The Benefits of Benchmarking

Jen Pack on Monday, March 29, 2021 at 12:00:00 am 

ACCE members use insights from our annual Operations Survey in a variety of ways to gauge performance, benchmark against similar-sized chambers and produce compelling board presentations.

Dynamic Chamber Benchmarking collects data from hundreds of chambers and provides customizable reports that can help you identify trends and track key operations and financial metrics over time. The reports allow chamber leaders to evaluate, benchmark, and improve their organizations through data-enabled strategic planning.

What does this look like in practice? We asked three long-time participants how they use the metrics to improve their organization's competitive edge, create data-backed awareness of COVID's impact, and use benchmarking to develop strategic planning with a future focus.

Colorado Springs Chamber & EDC

Cecilia Harry, CEcD, chief economic development officer for the Coloarado Springs Chamber &, described the importance in the comparison between 2019 and 2020 data for the Colorado Springs Chamber of Commerce & EDC.

“We’ve already used the most recent available data and assistance from AskACCE to help our board understand our health before the pandemic and how our challenges with membership and revenue were on par with peer chambers,” Harry said. “We will use FY2020 metrics to again benchmark ourselves against other chambers and queue a comeback story as our economy strengthens and gets back on track.”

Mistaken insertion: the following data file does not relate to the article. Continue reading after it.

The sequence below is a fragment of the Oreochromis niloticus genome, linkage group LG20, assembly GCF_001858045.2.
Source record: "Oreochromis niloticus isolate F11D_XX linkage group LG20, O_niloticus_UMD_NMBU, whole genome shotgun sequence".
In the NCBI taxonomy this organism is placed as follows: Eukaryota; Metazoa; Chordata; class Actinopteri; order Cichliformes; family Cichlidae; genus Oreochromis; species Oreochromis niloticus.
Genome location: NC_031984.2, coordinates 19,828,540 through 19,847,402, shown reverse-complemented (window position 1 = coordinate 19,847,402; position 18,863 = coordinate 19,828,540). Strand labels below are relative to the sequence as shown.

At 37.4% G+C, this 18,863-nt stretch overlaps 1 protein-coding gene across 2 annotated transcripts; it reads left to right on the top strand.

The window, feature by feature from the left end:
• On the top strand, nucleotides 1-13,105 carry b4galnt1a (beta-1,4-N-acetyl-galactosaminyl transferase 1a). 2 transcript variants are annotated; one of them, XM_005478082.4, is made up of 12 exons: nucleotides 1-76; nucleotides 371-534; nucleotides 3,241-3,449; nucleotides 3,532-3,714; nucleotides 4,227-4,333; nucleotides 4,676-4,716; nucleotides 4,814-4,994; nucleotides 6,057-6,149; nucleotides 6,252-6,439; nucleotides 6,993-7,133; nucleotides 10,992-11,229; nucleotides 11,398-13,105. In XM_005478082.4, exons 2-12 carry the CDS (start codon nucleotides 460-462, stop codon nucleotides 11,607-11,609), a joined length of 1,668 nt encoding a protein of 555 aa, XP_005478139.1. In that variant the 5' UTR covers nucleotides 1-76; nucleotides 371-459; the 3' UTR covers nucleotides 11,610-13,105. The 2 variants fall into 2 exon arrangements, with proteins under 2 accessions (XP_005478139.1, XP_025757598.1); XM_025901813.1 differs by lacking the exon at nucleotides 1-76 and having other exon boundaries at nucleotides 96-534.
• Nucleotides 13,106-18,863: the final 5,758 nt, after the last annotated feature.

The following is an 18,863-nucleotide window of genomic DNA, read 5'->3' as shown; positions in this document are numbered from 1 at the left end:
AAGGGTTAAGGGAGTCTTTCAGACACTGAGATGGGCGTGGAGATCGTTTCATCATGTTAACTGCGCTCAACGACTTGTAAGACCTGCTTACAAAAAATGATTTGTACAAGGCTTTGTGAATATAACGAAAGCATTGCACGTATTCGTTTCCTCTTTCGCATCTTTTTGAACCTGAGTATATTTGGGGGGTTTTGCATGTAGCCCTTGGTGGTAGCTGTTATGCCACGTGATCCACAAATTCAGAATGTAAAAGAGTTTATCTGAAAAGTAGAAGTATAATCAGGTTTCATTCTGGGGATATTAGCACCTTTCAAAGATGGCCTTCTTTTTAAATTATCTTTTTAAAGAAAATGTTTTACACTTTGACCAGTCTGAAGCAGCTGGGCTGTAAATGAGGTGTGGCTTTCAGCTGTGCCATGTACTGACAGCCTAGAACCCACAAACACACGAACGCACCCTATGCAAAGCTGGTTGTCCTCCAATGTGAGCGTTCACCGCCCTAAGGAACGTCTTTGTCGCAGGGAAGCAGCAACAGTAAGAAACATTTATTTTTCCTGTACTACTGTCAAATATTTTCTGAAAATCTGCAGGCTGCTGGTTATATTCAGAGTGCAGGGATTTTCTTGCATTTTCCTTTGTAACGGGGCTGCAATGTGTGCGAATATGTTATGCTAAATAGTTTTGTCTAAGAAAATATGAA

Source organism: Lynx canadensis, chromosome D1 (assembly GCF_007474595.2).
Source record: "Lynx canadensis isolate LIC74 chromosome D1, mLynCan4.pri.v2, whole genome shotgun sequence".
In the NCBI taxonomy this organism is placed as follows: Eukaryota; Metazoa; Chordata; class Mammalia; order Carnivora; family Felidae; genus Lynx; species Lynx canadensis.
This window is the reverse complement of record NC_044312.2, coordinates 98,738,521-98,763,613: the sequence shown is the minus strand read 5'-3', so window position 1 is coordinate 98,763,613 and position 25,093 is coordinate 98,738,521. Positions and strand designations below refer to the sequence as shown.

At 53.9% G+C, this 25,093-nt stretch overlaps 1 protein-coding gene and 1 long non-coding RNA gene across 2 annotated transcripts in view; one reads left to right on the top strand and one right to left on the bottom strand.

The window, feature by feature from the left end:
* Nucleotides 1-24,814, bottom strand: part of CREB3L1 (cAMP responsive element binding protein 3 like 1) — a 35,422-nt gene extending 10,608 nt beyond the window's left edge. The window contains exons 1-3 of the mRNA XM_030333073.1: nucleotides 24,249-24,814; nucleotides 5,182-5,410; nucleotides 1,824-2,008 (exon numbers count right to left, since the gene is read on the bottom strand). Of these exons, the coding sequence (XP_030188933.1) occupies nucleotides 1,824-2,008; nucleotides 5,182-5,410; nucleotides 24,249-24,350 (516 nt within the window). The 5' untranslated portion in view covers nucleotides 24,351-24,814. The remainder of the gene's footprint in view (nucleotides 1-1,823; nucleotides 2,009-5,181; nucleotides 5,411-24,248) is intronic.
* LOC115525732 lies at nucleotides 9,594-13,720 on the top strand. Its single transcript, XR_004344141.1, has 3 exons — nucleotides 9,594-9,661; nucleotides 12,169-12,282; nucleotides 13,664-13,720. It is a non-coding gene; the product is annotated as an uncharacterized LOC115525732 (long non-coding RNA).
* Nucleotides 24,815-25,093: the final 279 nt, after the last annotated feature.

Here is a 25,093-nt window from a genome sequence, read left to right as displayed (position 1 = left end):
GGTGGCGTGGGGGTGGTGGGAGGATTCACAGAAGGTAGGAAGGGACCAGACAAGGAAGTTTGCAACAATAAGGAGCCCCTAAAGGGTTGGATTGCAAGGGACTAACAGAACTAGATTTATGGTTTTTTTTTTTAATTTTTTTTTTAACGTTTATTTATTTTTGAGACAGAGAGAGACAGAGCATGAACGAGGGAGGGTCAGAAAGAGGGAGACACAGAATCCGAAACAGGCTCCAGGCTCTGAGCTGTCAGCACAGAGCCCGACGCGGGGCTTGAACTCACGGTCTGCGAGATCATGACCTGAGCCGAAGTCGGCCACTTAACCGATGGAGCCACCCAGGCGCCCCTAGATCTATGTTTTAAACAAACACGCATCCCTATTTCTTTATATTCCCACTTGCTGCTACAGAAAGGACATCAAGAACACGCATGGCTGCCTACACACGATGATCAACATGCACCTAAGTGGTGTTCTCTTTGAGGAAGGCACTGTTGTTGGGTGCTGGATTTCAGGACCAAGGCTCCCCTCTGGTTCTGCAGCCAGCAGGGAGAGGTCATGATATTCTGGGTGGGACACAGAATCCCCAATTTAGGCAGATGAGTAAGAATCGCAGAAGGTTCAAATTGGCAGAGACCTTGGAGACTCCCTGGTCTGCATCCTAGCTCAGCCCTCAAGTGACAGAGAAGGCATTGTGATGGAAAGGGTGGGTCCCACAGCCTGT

Louisiana Association of Business & Industry

The Louisiana Association of Business & Industry uses ACCE's Operations Survey to help make better human resources decisions. Wanda Allphin, chief financial officer, pulled staffing metrics to compare benefit offerings with other chambers. LABI uses the benchmarking metrics to stay competitive and reduce staff turnover. The organization’s personnel committee was so impressed with the metrics that Allphin has continued to enter data and share benchmarking reports every year.


Tulsa Regional Chamber
Allison Walden, senior vice president of resource development at Tulsa Regional Chamber, values the ability to benchmark against chambers similar to hers – organizations with similar revenue that combine chamber/EDC/tourism. She uses the charts and reports available in Dynamic Chamber Benchmarking to benchmark key performance indicators like retention rates, spending allocations, number of members per staff member, and funding and operational trends against those in her tier.

“Short-term comparison to other chambers is not the concern, rather it is winning in 2025,” Walden said. “This requires long-term benchmarking against oneself – comparing when we felt ‘normal’ in 2019 to when we project we may be stable or operating in a ‘new normal’ in 2021 and beyond.”

Participate in ACCE's Operations Survey in Dynamic Chamber Benchmarking (DCB) today to gain insights and benchmark performance and plan for your future.

Enter your data by April 5 to gain access to our new economic recovery report and customizable benchmarking reports. April 5 is also the deadline to submit your data to determine eligibility for the 2021 Chamber of the Year competition, sponsored by MemberClicks.